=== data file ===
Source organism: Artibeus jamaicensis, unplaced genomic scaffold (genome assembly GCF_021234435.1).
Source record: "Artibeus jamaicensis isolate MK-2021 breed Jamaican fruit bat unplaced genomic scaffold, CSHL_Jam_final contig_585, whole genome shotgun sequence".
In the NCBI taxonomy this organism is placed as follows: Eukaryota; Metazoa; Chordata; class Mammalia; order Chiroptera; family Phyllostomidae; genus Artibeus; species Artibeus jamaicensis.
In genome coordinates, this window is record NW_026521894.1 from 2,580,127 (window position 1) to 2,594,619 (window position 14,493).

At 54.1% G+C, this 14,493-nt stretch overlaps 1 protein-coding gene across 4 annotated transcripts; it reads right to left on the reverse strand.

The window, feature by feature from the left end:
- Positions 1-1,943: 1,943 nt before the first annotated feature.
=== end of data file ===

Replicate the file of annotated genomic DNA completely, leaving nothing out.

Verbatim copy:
Source organism: Artibeus jamaicensis, unplaced genomic scaffold (genome assembly GCF_021234435.1).
Source record: "Artibeus jamaicensis isolate MK-2021 breed Jamaican fruit bat unplaced genomic scaffold, CSHL_Jam_final contig_585, whole genome shotgun sequence".
In the NCBI taxonomy this organism is placed as follows: Eukaryota; Metazoa; Chordata; class Mammalia; order Chiroptera; family Phyllostomidae; genus Artibeus; species Artibeus jamaicensis.
In genome coordinates, this window is record NW_026521894.1 from 2,580,127 (window position 1) to 2,594,619 (window position 14,493).

At 54.1% G+C, this 14,493-nt stretch overlaps 1 protein-coding gene across 4 annotated transcripts; it reads right to left on the reverse strand.

The window, feature by feature from the left end:
- Positions 1-1,943: 1,943 nt before the first annotated feature.